Ever since I learned to, I have loved to read. My parents were great readers. In the end my father lost his eye sight and my mother has just stopped reading. It’s easier for her to sit in front of the television. I hope I never cease reading because there are so many books I want to read. The stack of unread books in our bedroom is unseemly and I frequently renew my vow to not purchase any more until I’ve finished what I’ve got, but something I hear reviewed on the radio or see in a book store will sing its siren song and I hand over my debit card excitedly for books can take you places you’ve never been or on adventures you haven’t the time or talent for.
This summer I succumbed to one of those siren songs while I was touring Oregon’s Lavender Festival. At one farm they had a beautiful book for sale in the gift shop—The Unlikely Lavender Queen—a memoire of a woman, Jeannie Ralston, who up stakes her life in NY and ends up growing lavender in Texas. Two years ago I read Barbara Kingsolver’s Animal, Vegetable, Miracle. The Unlikely Lavender Queen promised to be the lavender version of that book which had left me wanting to drop in on the Kingsolver family to see how they were doing. My daughter-in-law Ana frequently sighs wistfully saying that if she was to win the lottery we’d buy a lavender farm for could there possibly be any place lovelier to live? My friend who was touring the lavender farms with me asked if she could read the book when I was done as I forked over $24.
A rainy Labor Day weekend seemed to be exactly the excuse to escape into so promising a volume and I devoted an entire day to indulging in a favorite activity. The book begins with Ralston, a NY freelance journalist (hey, there’s a fantasy of mine!) grudgingly cutting lavender in her family’s farm to take it to a market where she’s embarrassed to be entering through the back with other farmers. My first thought is why the heck did she get into the business if she finds it embarrassing to selling lavender? Well, it’s only the first few pages and then she takes us back to how she got to Texas by betraying her fiancé for a Texas photographer. Okay, not nice, but he’s wonderful right? She’s making the right decision to dump her self-absorbed fiancé for the young gorgeous National Geographic photographer, right? Pretty quickly it becomes apparent that the ex-fiancé wasn’t the only self-absorbed person in this story, but Ralston tries to compromise on her love of the urban live in NY and agrees to move to Austin, Texas (which she considers rather uncivilized) with the hunk. They haven’t even bought the property that will become the farm when it becomes apparent that Ralston is a whiner about country living and her photographer husband is a demanding perfectionist. I would not have moved across the street much less across country for this man. Okay, if I just keep reading I’ll find a reason to like these people, right? Wrong.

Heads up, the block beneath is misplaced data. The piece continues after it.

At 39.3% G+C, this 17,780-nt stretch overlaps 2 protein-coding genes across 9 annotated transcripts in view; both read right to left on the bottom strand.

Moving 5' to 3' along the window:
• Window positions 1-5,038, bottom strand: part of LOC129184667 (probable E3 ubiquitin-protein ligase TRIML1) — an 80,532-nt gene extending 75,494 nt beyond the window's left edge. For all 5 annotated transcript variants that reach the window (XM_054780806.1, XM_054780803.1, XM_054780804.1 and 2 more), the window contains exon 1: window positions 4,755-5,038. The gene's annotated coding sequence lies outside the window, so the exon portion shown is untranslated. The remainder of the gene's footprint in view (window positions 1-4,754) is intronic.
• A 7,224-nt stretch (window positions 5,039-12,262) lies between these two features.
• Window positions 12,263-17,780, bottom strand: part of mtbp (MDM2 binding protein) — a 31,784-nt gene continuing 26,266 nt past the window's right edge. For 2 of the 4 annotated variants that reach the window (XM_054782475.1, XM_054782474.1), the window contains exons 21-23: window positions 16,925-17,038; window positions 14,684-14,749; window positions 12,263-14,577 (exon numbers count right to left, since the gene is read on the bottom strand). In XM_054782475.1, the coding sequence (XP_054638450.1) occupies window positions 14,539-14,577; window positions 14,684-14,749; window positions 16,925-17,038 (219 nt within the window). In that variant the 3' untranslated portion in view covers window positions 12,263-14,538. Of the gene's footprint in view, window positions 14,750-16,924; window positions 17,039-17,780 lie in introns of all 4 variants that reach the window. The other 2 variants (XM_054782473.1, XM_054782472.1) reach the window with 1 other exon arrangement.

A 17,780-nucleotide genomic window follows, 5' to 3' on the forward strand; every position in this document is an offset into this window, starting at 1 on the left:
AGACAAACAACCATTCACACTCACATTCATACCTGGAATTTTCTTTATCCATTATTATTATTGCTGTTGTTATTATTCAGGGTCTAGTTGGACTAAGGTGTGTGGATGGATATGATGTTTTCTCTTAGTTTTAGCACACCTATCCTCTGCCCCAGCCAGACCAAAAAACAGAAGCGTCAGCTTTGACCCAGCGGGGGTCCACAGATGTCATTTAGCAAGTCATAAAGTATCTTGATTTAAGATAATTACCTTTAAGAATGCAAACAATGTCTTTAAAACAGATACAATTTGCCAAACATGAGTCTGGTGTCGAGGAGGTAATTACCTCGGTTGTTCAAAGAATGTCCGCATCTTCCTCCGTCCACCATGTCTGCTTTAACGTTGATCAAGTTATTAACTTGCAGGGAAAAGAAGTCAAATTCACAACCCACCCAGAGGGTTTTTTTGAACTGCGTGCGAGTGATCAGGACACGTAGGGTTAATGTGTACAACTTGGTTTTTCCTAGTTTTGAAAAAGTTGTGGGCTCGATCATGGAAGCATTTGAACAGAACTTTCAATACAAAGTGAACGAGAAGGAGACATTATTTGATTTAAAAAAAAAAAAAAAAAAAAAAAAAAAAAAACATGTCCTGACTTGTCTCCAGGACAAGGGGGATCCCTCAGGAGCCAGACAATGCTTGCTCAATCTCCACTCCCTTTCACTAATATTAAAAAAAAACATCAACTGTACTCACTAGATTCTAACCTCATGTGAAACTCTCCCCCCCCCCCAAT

One third of the way through the book and all of the way through the day I’d given over to reading and little else I still didn’t like these people and could not have cared less if they were suddenly abducted by aliens from the Texas hill country. I turned to Amazon.com to see what other readers had to say about the book and wasn’t surprised to find that I’m not alone in thoroughly disliking these people. One review said that the reader had at first reacted the same as I, but stuck with it and ended up liking the book. Were I in some sort of class and this were required reading I might gut it out, but I’m cutting my losses. My stack of books waiting to be read is just too high to waste my time with people I wouldn’t want as neighbors much less friends.
For our anniversary my husband gave me Seattle author Heather Barbieri’s The Lace Makers of Glenmara. I think I will try that next and let you know how I fare.